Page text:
Converting Storyboarding to Marketing or Value Stream Mapping


Share on LinkedIn

This storyboarding process used by Disney is just absolutely sensational. Disney was a storyboarding freak! Not only does a storyboard allow for a dress rehearsal of the final product but by the very fact of being posted on the wall,it elicits early feedback and encourages quick, painless editing, leading to significant savings in time and resources.

The above sounds like a good Value Stream Mapping Session? Below are the takeaways I received from this video and how I apply this 25 step process to Marketing is in parenthesis.

  1. Storyboard artist is a communicator (Marketing)
  2. Blueprint of movie before production (Customer’s Value Stream).
  3. Panels of the entire movie (Record all the Value and non-Value steps of the process)
  4. Use to develop a visual story (Create story in pictures(post-it-notes)
  5. Before expensive animation takes place (Plan before doing)
  6. Minimum amount of info but enough for a quick read (Post-it-note)
  7. Express what your feeling (Tell like it is)
  8. Drawing has to have meaning (Customer Value Defined)
  9. Storyteller must be a good pitch artist (Talk out loud and tell the story)
  10. Put it on a Story Reel?(Gemba)
  11. Leave the experts work the scenes they are strong at (Include others)
  12. Everyone must be aware of overall needs of story (Understand the big picture)
  13. If you show it graphically, you can do it! (Clarity = Flow)
  14. Cut out a lot of unnecessary work (Reduce the Non-Value added steps)
  15. Working together Storyboard artist and director (Sales and Marketing)
  16. Keeping everyone on the same page (Ditto)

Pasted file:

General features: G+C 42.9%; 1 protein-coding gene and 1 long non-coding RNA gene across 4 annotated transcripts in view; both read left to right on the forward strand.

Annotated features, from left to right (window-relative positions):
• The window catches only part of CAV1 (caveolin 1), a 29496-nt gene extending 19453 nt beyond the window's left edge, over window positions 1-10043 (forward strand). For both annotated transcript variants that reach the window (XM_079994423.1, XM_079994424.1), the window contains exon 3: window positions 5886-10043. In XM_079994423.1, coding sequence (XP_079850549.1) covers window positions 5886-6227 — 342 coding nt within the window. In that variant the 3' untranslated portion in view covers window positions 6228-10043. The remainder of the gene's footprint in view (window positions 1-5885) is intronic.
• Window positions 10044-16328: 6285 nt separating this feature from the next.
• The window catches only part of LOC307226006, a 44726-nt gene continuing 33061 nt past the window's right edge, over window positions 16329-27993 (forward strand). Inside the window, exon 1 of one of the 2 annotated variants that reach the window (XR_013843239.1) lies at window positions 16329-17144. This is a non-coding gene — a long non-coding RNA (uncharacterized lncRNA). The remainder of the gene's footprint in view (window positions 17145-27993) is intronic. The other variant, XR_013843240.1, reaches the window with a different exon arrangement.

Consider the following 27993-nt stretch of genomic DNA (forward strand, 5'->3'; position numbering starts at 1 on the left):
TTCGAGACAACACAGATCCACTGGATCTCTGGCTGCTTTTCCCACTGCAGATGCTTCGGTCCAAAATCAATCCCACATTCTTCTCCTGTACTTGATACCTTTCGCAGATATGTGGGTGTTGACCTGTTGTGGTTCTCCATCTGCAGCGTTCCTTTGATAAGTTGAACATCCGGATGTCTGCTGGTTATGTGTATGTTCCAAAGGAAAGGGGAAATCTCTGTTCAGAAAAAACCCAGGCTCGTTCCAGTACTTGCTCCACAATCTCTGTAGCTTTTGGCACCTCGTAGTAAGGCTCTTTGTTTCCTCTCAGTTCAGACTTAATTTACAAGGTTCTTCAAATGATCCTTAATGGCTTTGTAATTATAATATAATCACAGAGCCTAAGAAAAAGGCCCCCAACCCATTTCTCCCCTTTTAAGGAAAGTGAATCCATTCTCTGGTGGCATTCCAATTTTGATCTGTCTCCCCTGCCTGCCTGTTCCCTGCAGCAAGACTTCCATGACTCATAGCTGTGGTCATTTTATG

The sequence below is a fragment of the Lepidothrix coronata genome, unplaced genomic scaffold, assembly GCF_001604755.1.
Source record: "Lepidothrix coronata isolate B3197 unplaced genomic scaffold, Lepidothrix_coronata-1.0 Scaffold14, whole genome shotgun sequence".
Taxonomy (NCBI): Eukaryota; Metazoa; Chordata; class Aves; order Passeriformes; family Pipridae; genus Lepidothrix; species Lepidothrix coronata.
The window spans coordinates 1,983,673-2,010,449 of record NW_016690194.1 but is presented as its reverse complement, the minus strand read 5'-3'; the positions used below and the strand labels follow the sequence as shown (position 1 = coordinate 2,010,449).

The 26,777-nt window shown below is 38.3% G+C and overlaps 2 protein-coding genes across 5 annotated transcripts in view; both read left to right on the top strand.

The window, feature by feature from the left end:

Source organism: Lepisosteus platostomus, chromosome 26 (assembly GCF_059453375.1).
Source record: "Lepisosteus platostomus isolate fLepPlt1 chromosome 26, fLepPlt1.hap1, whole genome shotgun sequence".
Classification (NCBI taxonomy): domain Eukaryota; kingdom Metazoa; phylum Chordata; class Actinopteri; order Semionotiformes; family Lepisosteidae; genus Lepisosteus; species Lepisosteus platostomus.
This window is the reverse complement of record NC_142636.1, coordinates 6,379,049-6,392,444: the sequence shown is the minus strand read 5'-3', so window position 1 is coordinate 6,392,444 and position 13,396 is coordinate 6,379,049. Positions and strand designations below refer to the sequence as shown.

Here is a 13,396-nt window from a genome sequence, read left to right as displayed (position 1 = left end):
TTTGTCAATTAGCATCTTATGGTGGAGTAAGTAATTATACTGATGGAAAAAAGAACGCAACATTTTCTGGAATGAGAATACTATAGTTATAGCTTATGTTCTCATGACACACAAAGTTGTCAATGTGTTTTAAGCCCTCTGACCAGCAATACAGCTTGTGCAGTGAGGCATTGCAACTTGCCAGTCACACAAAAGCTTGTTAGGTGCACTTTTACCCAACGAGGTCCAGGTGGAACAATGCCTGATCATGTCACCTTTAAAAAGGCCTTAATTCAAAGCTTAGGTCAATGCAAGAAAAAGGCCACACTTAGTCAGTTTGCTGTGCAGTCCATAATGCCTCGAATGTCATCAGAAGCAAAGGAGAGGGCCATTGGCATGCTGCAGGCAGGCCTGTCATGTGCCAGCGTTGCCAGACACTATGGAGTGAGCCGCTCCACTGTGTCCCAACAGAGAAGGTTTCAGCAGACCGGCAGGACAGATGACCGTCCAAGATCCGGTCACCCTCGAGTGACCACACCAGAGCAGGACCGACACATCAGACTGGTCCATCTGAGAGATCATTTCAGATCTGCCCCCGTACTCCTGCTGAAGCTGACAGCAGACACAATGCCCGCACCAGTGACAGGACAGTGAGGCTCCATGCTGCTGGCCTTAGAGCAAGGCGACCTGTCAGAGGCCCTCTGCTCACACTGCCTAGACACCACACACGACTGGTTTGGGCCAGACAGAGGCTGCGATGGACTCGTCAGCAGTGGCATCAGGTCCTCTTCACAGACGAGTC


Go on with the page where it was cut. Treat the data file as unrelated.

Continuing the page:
17. What if Scenarios (Reduce Risk)
  18. Start out with the important scenes (CTQ’s of Customer)
  19. Tool for staging (Our response)
  20. Prepare for the scene(Customer Engagement – Sales Calls)
  21. Develop story and character (Customer Support)
  22. Don’t become in love with an idea (Keep an open Mind)
  23. Every storyboard recorded – Change was OK! (If it doesn’t fit, throw it away!)
  24. Ideas are not necessarily used immediately (Accept Relevancy)
  25. Saved the unused work for future reference. (Backlog)

Republished with author's permission from original post.

Joseph Dager
Business901 is a firm specializing in bringing the continuous improvement process to the sales and marketing arena. He has authored the books the Lean Marketing House, Marketing with A3 and Marketing with PDCA. The Business901 Blog and Podcast includes many leading edge thinkers and has been featured numerous times for its contributions to the Bloomberg's Business Week Exchange.


Please use comments to add value to the discussion. Maximum one link to an educational blog post or article. We will NOT PUBLISH brief comments like "good post," comments that mainly promote links, or comments with links to companies, products, or services.

Please enter your comment!
Please enter your name here